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Photo by Andriyko Podilnyk on Unsplash

ZÜRICH, Switzerland — Chocolate is one of life’s greatest pleasures, but it’s a treat that often comes with a side of guilt. Conventional chocolate is high in sugar and saturated fat, which can contribute to health issues like obesity and heart disease. On top of that, the environmental impact of cocoa production is a growing concern, with deforestation and greenhouse gas emissions threatening the sustainability of this beloved indulgence. But what if there was a way to enjoy chocolate that was not only healthier but also kinder to the planet?

Enter the “whole-fruit chocolate” developed by a team of researchers in Switzerland. This innovative creation makes use of the entire cocoa pod, including parts that are usually discarded, to create a chocolate that boasts improved nutritional value and a lower environmental footprint.

In conventional chocolate production, only cocoa beans are used, while the pulp and husk typically being thrown away or used as fertilizer. The research, published in Nature Food and led by Kim Mishra from the Institute of Food, Nutrition, and Health at ETH Zürich, saw an opportunity to turn this waste into a valuable ingredient.

The key to their approach is a gel made from the cocoa pod husk and pulp. The husk, or endocarp, is dried and ground into a powder, while the pulp is pressed for its juice and then concentrated. The two components are then combined and heated to form a gel that can be mixed with cocoa mass to create the final chocolate product.

The illustration shows the utilization of the entire cocoa fruit.
The illustration shows the utilization of the entire cocoa fruit. (Illustration: Kim Mishra)

The resulting whole-fruit chocolate has some impressive nutritional benefits. The gel replaces traditional sugar from sugar beets, reducing the overall sugar content. The husk powder also adds dietary fiber, which is lacking in conventional chocolate. Additionally, whole-fruit chocolate has a lower amount of saturated fatty acids compared to traditional chocolate candies.

However, the benefits don’t stop there. A life cycle assessment conducted by the researchers shows that large-scale production of whole-fruit chocolate could significantly reduce land use and global warming potential compared to the average dark chocolate produced in Europe. This is because the whole-fruit approach makes use of parts of the cocoa pod that would otherwise go to waste, resulting in a more efficient use of resources.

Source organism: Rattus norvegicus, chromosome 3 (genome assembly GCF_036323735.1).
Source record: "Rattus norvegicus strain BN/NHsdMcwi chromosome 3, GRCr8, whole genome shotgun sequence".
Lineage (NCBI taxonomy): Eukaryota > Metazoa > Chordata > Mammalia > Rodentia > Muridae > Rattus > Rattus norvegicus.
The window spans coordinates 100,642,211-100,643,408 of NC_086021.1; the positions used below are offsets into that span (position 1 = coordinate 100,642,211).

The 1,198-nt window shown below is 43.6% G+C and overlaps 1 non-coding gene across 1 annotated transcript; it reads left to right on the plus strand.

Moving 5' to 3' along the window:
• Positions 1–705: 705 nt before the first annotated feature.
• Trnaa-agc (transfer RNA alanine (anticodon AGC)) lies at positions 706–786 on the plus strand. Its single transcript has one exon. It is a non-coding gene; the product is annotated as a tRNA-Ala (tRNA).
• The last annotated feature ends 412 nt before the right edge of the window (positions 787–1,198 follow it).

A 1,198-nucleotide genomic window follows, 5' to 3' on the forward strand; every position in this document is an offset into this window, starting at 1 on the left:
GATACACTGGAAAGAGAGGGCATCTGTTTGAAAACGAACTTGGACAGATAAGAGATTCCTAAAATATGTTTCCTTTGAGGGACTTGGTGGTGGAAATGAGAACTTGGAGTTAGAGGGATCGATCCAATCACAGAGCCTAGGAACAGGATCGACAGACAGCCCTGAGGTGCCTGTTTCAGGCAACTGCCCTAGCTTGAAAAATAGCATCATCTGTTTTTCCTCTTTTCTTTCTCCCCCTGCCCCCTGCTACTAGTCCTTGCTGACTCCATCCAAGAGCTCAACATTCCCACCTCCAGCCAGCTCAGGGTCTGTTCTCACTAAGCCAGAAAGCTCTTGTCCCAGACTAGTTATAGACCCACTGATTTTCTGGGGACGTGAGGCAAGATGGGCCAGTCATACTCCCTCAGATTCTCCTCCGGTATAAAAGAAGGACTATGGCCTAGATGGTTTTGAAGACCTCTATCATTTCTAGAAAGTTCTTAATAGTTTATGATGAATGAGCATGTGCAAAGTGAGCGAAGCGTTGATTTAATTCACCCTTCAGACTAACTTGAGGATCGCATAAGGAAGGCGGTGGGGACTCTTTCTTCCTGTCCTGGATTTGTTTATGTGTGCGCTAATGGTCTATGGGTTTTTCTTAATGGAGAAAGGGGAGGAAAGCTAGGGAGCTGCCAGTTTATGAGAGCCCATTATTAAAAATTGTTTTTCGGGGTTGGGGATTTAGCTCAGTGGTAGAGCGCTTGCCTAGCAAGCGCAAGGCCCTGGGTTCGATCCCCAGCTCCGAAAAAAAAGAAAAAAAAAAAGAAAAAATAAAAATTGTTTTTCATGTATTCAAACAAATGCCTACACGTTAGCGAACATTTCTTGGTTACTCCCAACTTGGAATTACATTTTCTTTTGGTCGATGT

The researchers also highlight the potential socio-economic benefits for cocoa-producing regions. By creating value from previously discarded parts of the cocoa pod, farmers could diversify their income streams and reduce their reliance on cocoa bean sales alone. The whole-fruit chocolate production process also presents opportunities for technology transfer and capacity building in these communities.

White Pulp Of Yellow Cocoa Pod
This innovative chocolate-making process makes use of the entire cocoa pod, including parts that are usually discarded (Credit: CoreRock/Shutterstock)

Of course, taste is king when it comes to chocolate, and the researchers didn’t neglect this crucial factor. A sensory evaluation comparing whole-fruit chocolate to conventional dark chocolate found that the new formulation was just as sweet to taste testers despite having a lower sugar content. The increased fiber content and reduced saturated fat didn’t seem to detract from the enjoyment of the chocolate.

As with any new food innovation, there are still some hurdles to overcome before whole-fruit chocolate can hit the shelves. The current production process is energy-intensive, particularly the drying of the cocoa pod husk. However, the researchers are confident that efficiency improvements and the use of renewable energy could make the process more sustainable at scale.

“Although we’ve shown that our chocolate is attractive and has a comparable sensory experience to normal chocolate, the entire value creation chain will need to be adapted, starting with the cocoa farmers, who will require drying facilities,” says study author Kim Mishra in a media release. “Cocoa-​fruit chocolate can only be produced and sold on a large scale by chocolate producers once enough powder is produced by food processing companies.”

StudyFinds Editor-in-Chief Steve Fink contributed to this report.

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